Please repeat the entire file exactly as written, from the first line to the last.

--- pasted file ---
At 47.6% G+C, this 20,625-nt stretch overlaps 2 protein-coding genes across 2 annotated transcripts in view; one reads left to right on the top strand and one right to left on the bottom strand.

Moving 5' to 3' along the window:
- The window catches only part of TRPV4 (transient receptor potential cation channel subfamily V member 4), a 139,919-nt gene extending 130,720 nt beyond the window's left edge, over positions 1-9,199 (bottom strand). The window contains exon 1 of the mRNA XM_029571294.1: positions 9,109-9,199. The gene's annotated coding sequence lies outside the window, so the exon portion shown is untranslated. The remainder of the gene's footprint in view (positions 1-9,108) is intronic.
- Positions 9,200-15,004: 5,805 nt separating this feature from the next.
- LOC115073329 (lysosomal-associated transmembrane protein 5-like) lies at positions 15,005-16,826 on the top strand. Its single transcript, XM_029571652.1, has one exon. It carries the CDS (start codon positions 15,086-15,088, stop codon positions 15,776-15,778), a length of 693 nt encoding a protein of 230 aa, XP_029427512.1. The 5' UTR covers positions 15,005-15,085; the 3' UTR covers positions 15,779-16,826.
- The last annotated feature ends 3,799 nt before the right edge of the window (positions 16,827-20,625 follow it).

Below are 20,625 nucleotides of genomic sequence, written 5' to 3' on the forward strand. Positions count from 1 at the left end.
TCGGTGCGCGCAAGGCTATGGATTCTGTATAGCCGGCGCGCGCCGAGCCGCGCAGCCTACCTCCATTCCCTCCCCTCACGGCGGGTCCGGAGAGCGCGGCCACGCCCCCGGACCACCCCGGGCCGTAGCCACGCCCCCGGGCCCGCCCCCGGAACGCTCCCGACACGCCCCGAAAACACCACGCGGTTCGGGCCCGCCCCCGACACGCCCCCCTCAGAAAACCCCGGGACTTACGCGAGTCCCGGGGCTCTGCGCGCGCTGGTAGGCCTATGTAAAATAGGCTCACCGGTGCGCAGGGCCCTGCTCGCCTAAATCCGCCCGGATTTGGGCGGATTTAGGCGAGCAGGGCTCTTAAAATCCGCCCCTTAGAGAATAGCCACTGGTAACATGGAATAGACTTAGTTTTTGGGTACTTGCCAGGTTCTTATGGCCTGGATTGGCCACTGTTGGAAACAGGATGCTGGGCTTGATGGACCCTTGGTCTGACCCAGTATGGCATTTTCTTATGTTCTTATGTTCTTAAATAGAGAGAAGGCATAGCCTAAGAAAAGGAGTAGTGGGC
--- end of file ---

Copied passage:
At 47.6% G+C, this 20,625-nt stretch overlaps 2 protein-coding genes across 2 annotated transcripts in view; one reads left to right on the top strand and one right to left on the bottom strand.

Moving 5' to 3' along the window:
- The window catches only part of TRPV4 (transient receptor potential cation channel subfamily V member 4), a 139,919-nt gene extending 130,720 nt beyond the window's left edge, over positions 1-9,199 (bottom strand). The window contains exon 1 of the mRNA XM_029571294.1: positions 9,109-9,199. The gene's annotated coding sequence lies outside the window, so the exon portion shown is untranslated. The remainder of the gene's footprint in view (positions 1-9,108) is intronic.
- Positions 9,200-15,004: 5,805 nt separating this feature from the next.
- LOC115073329 (lysosomal-associated transmembrane protein 5-like) lies at positions 15,005-16,826 on the top strand. Its single transcript, XM_029571652.1, has one exon. It carries the CDS (start codon positions 15,086-15,088, stop codon positions 15,776-15,778), a length of 693 nt encoding a protein of 230 aa, XP_029427512.1. The 5' UTR covers positions 15,005-15,085; the 3' UTR covers positions 15,779-16,826.
- The last annotated feature ends 3,799 nt before the right edge of the window (positions 16,827-20,625 follow it).

Below are 20,625 nucleotides of genomic sequence, written 5' to 3' on the forward strand. Positions count from 1 at the left end.
TCGGTGCGCGCAAGGCTATGGATTCTGTATAGCCGGCGCGCGCCGAGCCGCGCAGCCTACCTCCATTCCCTCCCCTCACGGCGGGTCCGGAGAGCGCGGCCACGCCCCCGGACCACCCCGGGCCGTAGCCACGCCCCCGGGCCCGCCCCCGGAACGCTCCCGACACGCCCCGAAAACACCACGCGGTTCGGGCCCGCCCCCGACACGCCCCCCTCAGAAAACCCCGGGACTTACGCGAGTCCCGGGGCTCTGCGCGCGCTGGTAGGCCTATGTAAAATAGGCTCACCGGTGCGCAGGGCCCTGCTCGCCTAAATCCGCCCGGATTTGGGCGGATTTAGGCGAGCAGGGCTCTTAAAATCCGCCCCTTAGAGAATAGCCACTGGTAACATGGAATAGACTTAGTTTTTGGGTACTTGCCAGGTTCTTATGGCCTGGATTGGCCACTGTTGGAAACAGGATGCTGGGCTTGATGGACCCTTGGTCTGACCCAGTATGGCATTTTCTTATGTTCTTATGTTCTTAAATAGAGAGAAGGCATAGCCTAAGAAAAGGAGTAGTGGGC